The cinema sector has been hit hard by the coronavirus lockdown measures as shootings had to be put on hold, according to experts.

Previously, the Spanish Flu, which emerged at the end of World War I and killed nearly 50 million people globally within 18 months, impacted the cinema sector on a similar scale, said Yusuf Ziya Gokcek, a lecturer for Cinema Studies at Istanbul’s Marmara University.

Gokcek said that in this period, which corresponded to the years when Hollywood started exporting movies, shootings could not be done for a long time. Thus, the countries exporting a large number of films, especially the US, experienced a pause in the movie sector.

“The effect of Spanish Flu caused a decrease in the production of movies and ratings more than World War I,” he added.

Many countries, regions, and cities are currently in lockdown, with public places shut and movement limited to curb the spread of the epidemic.

The release of big-budget movies such as the latest James Bond film No Time to Die and Fast and Furious 9, as well as film festivals have been canceled one by one. The shootings of new movies are halted, while movie theaters are closed in order to avoid the crowds.

“The financial loss of the cinema sector in the first 15 days of March is nearly $5 billion,” said Gokcek.

“This figure also appears to be doubled as the cost of movies is not currently shown.”

Cinema after lockdown

“I look on the bright side. This chaotic situation would bring a lot of film stories to the cinema. Thus, many movies about this period will be shot. Of course, if anyone can write and shoot,” Ege Ellidokuzoglu, a filmmaker and lecturer at Uskudar University, told Anadolu Agency.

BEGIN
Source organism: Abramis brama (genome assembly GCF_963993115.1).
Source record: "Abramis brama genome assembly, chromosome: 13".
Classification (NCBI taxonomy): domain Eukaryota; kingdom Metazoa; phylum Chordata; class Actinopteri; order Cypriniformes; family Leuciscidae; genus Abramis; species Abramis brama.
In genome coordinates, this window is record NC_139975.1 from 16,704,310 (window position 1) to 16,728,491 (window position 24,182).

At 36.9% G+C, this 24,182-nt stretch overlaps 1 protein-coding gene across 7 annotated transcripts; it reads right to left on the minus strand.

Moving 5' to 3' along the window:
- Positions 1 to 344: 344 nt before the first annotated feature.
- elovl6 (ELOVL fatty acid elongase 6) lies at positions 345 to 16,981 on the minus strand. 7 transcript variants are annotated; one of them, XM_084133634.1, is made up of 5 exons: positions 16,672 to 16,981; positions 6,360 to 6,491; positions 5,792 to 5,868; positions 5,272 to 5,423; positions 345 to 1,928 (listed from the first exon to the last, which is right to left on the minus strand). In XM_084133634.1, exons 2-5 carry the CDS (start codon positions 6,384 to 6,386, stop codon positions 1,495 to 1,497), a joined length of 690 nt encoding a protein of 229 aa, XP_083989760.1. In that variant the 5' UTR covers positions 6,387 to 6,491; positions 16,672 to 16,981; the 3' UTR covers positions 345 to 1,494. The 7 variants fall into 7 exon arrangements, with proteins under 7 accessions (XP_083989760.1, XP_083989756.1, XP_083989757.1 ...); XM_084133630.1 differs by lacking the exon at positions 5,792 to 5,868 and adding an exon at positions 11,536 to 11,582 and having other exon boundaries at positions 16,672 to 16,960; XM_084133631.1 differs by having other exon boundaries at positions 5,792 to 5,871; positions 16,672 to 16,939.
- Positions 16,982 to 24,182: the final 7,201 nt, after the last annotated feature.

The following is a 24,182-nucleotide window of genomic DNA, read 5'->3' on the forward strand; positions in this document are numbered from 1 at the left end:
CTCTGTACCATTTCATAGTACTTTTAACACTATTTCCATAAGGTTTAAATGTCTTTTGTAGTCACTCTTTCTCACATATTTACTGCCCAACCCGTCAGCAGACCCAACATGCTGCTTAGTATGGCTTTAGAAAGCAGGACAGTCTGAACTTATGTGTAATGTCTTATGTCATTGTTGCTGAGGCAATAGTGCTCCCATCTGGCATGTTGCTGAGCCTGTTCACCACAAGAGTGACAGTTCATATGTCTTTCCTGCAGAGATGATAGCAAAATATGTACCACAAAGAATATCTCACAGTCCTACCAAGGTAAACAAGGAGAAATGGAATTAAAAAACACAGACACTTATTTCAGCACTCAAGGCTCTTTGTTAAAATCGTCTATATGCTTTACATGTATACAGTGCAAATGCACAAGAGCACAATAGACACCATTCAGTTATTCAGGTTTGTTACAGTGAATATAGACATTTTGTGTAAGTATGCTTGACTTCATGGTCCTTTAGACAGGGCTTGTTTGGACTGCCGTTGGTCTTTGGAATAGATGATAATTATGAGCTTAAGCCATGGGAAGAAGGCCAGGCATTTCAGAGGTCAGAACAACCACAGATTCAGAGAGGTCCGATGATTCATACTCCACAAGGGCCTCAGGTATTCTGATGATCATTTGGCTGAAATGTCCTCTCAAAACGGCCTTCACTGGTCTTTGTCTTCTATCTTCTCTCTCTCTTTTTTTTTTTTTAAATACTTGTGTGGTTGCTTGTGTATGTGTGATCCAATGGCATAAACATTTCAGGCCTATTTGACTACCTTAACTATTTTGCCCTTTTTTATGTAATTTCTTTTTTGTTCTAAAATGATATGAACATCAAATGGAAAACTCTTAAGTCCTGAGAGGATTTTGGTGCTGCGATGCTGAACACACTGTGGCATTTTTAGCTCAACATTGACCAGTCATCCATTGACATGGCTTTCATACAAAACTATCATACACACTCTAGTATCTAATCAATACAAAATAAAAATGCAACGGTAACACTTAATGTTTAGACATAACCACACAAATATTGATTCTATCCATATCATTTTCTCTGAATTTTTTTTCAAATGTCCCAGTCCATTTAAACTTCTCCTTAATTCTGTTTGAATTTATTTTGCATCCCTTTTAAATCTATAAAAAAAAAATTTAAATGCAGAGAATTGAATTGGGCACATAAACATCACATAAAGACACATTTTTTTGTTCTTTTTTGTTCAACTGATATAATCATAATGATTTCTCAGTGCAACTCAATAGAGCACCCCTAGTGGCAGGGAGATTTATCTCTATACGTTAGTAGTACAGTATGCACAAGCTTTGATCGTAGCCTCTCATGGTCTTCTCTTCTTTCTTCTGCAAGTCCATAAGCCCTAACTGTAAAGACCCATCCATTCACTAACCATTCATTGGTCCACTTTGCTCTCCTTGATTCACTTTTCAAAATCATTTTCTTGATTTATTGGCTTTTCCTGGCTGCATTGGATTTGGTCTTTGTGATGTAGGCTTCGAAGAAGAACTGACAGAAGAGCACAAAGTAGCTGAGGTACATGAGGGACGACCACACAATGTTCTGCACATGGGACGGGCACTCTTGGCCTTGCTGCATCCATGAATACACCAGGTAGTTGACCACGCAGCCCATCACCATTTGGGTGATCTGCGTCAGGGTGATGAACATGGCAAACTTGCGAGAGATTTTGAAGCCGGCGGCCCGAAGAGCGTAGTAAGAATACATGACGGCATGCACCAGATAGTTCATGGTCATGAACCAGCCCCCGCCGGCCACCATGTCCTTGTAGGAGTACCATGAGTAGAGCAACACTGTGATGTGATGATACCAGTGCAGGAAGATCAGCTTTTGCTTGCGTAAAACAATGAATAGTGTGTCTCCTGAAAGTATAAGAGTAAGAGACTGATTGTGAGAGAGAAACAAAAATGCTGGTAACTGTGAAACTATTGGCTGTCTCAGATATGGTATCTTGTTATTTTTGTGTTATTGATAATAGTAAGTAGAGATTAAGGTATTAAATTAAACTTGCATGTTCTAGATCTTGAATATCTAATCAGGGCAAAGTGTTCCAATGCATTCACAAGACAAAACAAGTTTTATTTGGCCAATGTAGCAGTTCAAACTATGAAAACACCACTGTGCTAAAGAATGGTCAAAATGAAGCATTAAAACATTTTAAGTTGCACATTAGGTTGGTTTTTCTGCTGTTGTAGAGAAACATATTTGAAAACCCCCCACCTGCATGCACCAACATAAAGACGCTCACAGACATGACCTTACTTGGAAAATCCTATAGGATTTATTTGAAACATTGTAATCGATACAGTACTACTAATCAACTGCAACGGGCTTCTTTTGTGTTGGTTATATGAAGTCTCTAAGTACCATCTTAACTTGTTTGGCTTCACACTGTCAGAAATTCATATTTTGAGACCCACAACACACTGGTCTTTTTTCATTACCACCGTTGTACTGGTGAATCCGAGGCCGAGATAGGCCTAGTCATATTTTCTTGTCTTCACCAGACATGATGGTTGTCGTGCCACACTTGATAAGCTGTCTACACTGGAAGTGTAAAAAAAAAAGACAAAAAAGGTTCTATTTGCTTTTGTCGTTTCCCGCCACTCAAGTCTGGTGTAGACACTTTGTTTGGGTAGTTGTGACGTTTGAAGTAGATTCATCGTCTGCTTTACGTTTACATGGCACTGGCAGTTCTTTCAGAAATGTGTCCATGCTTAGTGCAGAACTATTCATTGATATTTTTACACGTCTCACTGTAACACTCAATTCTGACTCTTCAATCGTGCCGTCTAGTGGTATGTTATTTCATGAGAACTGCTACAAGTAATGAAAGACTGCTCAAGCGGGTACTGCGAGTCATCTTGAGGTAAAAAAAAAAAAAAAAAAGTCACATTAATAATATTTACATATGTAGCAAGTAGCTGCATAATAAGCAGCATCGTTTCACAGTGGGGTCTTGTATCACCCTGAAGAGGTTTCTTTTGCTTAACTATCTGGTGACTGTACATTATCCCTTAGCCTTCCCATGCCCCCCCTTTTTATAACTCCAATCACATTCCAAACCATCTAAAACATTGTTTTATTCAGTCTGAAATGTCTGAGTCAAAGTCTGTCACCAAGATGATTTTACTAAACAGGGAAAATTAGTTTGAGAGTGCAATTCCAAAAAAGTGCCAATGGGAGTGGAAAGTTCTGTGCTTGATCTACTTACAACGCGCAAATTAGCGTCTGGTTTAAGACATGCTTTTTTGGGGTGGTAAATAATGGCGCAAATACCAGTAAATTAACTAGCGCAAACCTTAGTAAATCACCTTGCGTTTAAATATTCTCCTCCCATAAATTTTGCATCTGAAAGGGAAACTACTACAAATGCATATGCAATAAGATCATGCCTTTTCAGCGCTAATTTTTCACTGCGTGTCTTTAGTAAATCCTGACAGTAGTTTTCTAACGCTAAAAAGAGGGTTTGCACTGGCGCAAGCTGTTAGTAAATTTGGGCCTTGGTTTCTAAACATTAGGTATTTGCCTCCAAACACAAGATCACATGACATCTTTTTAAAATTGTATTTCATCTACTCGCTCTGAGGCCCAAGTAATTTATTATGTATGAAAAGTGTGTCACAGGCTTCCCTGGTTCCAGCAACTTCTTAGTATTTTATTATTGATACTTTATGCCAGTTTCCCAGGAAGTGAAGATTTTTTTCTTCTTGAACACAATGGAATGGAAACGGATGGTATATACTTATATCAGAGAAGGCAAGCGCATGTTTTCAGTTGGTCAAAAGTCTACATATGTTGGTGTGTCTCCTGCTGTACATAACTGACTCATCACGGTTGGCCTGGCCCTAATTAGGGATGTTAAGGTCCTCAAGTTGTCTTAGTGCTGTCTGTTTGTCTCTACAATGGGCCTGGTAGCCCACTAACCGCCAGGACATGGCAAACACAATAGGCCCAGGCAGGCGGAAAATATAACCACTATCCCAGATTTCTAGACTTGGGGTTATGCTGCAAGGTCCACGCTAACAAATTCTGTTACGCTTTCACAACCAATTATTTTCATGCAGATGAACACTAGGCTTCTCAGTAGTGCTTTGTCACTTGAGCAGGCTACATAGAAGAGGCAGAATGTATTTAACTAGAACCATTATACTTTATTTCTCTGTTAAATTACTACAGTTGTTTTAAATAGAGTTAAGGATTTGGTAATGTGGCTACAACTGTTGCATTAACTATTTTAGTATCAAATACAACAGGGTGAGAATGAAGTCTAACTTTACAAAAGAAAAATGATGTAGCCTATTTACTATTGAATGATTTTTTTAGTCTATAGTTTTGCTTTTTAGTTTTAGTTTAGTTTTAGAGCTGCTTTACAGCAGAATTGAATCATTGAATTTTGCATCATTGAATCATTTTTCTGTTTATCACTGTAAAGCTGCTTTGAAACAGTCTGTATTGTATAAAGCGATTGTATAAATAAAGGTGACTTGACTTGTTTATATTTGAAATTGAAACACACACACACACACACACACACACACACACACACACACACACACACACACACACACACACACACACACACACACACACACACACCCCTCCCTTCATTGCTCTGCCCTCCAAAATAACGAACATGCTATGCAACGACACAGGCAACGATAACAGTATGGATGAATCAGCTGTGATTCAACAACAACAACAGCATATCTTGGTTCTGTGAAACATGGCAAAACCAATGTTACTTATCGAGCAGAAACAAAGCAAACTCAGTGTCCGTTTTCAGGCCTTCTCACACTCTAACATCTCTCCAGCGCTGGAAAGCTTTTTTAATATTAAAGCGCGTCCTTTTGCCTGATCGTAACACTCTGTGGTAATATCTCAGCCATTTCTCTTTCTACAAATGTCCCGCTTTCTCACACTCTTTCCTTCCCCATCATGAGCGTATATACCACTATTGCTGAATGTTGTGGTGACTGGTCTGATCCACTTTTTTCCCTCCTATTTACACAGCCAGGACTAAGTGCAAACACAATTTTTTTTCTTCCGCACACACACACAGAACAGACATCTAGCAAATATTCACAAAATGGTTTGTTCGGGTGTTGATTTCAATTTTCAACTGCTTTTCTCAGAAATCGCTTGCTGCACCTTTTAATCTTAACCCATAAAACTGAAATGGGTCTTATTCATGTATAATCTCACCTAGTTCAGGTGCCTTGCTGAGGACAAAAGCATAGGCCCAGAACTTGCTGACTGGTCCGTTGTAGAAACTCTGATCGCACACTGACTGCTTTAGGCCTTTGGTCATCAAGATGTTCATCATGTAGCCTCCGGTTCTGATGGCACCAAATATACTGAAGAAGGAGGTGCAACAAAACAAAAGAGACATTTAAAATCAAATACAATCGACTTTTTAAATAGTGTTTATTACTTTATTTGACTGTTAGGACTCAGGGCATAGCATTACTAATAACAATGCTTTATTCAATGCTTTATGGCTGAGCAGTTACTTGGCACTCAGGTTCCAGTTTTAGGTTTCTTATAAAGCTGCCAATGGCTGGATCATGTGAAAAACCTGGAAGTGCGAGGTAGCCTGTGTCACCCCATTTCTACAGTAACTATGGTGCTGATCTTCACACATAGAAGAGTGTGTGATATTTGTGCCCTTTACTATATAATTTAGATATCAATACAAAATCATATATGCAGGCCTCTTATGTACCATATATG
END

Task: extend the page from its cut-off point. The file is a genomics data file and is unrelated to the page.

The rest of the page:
Ellidokuzoglu said that he believes after the period more movies will be shot and watched.

He added: “Amid the pandemic, how many scientific articles in the field of medicine have been published internationally. Similarly, original plots and films would be produced from our cinema.”

He dispelled rumors about the “death of cinema” after the pandemic, saying images and modernity are closely connected.

Gokcek stressed that after the period the cinema sector would shake hands with live streaming platforms to guarantee the display of products or big distributors of the sector would attempt to establish their live streaming platforms.

Underlining that the negative effect of this may be for film directors to be compelled to a standard to suit the tastes of production companies, he added, “this means that a creative cinema language has less chance.”

Both Ellidokuzoglu and Gokcek agreed they will have to go back to open-air cinemas.

Moreover, theatres will have to reopen with different seating styles and more people will watch movies on digital streaming platforms.

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